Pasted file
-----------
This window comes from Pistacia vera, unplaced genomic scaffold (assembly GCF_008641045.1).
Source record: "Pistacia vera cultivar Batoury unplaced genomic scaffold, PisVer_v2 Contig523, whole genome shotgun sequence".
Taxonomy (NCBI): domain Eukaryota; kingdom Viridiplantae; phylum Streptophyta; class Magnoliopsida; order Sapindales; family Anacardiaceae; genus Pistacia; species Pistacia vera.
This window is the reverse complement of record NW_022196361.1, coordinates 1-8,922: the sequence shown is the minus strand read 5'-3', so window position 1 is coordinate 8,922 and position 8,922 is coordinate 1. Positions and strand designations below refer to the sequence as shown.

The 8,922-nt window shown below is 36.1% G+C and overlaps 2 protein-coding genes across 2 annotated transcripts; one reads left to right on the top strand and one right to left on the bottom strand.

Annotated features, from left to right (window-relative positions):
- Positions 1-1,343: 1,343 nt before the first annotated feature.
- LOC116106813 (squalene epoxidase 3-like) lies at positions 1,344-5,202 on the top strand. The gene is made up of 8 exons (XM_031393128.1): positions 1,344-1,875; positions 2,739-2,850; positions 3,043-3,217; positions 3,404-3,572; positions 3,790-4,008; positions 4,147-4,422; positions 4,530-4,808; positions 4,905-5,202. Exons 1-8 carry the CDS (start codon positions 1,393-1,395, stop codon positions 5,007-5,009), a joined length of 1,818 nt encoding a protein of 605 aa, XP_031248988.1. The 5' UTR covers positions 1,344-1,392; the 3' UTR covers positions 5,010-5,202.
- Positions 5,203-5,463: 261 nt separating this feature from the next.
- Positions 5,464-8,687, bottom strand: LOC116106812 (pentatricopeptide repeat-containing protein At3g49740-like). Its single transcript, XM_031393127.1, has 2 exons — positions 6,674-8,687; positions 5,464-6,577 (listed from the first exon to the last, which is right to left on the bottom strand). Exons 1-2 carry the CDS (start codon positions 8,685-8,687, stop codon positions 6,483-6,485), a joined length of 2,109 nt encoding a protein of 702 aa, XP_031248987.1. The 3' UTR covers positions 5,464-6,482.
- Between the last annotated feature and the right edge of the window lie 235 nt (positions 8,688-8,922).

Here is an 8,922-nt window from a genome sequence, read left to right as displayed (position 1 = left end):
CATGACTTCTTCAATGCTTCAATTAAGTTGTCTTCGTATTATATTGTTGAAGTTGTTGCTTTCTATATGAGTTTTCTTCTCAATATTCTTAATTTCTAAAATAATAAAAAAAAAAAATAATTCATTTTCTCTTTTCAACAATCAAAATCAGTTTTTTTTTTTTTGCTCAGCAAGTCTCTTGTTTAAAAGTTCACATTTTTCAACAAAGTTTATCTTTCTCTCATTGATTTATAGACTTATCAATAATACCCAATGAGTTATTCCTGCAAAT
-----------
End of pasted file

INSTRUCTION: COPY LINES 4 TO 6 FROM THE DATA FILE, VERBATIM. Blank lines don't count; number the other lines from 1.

This window is the reverse complement of record NW_022196361.1, coordinates 1-8,922: the sequence shown is the minus strand read 5'-3', so window position 1 is coordinate 8,922 and position 8,922 is coordinate 1. Positions and strand designations below refer to the sequence as shown.

The 8,922-nt window shown below is 36.1% G+C and overlaps 2 protein-coding genes across 2 annotated transcripts; one reads left to right on the top strand and one right to left on the bottom strand.

Annotated features, from left to right (window-relative positions):